Those wrapping up a dry January may have noticed some significant changes to their overall health. When you stop drinking, your skin gets better, your sleep quality improves, and your energy levels increase. You may also notice improved digestion. The connection between alcohol and gut health is strong, says Niket Sonpal, MD, a New York-based internist and gastroenterologist.

As much fun as alcohol may be, it does have its share of negative health effects, especially for the stomach and the esophagus,” says Dr. Sonpal. Large quantities of alcohol can lead to gastritis, or stomach inflammation, which causes heartburn, acid reflux, and sometimes long-term esophageal damage. “Once it leaves the stomach and it gets metabolized, it hits the small intestine.” There, says Dr. Sonpal, alcohol can damage the lining known as the villi, making it harder for you to absorb certain nutrients while at the same time killing off both good and bad bacteria. “The bad bacteria tend to grow more and so we ended up getting a mismatch of the microbiome as well.” Finally, alcohol causes dehydration, which can lead to constipation.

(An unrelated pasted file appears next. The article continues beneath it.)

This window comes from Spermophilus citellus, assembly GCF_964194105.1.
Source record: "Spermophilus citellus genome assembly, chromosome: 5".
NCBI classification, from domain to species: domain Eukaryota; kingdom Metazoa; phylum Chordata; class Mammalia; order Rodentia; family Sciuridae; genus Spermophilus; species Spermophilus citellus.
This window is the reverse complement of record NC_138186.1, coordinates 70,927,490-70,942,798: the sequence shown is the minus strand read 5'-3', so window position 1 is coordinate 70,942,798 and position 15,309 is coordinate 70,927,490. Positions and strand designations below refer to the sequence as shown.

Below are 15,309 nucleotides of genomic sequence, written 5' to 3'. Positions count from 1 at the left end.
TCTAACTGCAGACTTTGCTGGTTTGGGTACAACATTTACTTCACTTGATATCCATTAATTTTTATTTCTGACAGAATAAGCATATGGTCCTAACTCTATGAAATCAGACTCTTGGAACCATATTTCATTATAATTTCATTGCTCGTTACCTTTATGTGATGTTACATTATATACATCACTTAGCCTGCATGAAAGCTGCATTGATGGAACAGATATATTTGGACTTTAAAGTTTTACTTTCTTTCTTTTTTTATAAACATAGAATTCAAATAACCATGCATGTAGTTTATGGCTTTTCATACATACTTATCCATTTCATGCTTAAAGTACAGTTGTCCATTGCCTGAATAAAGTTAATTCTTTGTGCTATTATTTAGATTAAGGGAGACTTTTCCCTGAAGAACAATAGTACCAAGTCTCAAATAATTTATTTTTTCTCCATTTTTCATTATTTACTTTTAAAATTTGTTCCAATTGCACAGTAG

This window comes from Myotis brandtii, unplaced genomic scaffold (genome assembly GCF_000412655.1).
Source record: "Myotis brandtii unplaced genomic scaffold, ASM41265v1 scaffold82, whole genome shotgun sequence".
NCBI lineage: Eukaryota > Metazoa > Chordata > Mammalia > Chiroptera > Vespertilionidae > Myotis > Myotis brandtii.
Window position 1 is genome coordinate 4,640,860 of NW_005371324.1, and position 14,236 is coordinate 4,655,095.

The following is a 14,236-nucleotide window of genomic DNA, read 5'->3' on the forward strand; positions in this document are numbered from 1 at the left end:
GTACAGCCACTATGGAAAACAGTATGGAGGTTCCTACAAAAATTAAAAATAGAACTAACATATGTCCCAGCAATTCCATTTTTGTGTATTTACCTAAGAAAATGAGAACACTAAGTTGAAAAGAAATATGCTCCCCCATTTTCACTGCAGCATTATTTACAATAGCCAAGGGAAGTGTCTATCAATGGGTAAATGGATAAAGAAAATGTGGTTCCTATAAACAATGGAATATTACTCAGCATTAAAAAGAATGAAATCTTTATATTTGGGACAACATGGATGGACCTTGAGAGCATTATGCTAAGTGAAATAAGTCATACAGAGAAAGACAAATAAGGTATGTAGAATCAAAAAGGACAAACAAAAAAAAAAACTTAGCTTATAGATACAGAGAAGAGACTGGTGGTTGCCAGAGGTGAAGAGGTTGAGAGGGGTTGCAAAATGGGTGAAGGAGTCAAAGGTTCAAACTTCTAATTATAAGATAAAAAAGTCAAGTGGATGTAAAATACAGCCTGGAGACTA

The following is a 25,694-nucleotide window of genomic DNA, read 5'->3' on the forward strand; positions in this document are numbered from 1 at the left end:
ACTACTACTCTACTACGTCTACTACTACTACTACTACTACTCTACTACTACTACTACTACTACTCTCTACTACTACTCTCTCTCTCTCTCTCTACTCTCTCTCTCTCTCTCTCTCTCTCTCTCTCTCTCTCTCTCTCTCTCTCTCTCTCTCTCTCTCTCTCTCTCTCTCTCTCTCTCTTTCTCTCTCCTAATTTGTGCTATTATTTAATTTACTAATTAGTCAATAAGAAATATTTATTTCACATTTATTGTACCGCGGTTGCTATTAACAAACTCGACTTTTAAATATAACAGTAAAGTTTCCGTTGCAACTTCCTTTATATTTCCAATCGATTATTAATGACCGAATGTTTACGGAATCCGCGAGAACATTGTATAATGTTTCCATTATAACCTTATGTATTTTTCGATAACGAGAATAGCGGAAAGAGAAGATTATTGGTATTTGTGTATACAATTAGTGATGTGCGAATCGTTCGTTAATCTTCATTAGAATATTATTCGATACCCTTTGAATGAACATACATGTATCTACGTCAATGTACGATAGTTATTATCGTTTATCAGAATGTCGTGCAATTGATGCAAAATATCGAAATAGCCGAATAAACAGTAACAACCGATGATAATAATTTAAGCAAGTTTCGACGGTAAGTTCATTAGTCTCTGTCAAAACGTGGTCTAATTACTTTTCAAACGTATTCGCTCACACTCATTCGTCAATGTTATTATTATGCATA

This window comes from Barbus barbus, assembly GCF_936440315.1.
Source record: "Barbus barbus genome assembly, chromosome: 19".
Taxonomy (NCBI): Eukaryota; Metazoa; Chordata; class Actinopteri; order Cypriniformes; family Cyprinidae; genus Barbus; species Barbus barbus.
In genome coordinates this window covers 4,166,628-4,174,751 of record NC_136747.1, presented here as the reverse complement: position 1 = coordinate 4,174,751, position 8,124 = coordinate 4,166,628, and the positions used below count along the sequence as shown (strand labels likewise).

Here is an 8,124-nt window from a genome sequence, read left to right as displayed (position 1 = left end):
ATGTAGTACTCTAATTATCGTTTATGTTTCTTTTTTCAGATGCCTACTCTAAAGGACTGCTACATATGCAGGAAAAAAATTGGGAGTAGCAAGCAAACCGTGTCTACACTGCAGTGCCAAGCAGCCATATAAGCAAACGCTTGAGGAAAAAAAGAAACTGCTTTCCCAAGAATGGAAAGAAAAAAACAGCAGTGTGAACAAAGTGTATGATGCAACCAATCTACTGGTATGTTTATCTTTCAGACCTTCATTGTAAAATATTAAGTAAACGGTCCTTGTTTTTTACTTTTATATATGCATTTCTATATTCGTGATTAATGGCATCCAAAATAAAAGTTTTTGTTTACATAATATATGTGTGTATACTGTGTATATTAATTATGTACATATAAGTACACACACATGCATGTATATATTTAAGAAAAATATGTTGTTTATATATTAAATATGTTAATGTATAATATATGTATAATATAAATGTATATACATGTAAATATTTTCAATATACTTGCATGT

Fortunately, all of these issues can be reversed by setting aside that glass of wine for a while.

“The stomach is a resilient organ that bounces back pretty quickly,” says Dr. Sonpal. “Gastritis should heal in a few weeks. If you have an ulcer, alcohol prevents the healing of ulcers, so it’ll help with that, too. In a few weeks to months, the villi of the small intestine should improve.” After a few weeks of supplementation with pre- and probiotics, your gut microbiome should also bounce back. Of course, if you believe you’re dealing with a serious gastrointestinal issue, consult your primary physician.

If you replaced your alcohol consumption with healthier alternatives, you’ll start to see the benefits in a few short weeks.


Kara Jillian Brown is the news writer at Well+Good. Everyone’s relationship with wellness and self-care is different, and she seeks to honour that within her work. She covers everything from hair care and fitness to systemic inequalities within health and wellness. She received her MA in journalism from the Craig Newmark Graduate School of Journalism at CUNY. She is also a certified fitness instructor and teaches barre in New York City.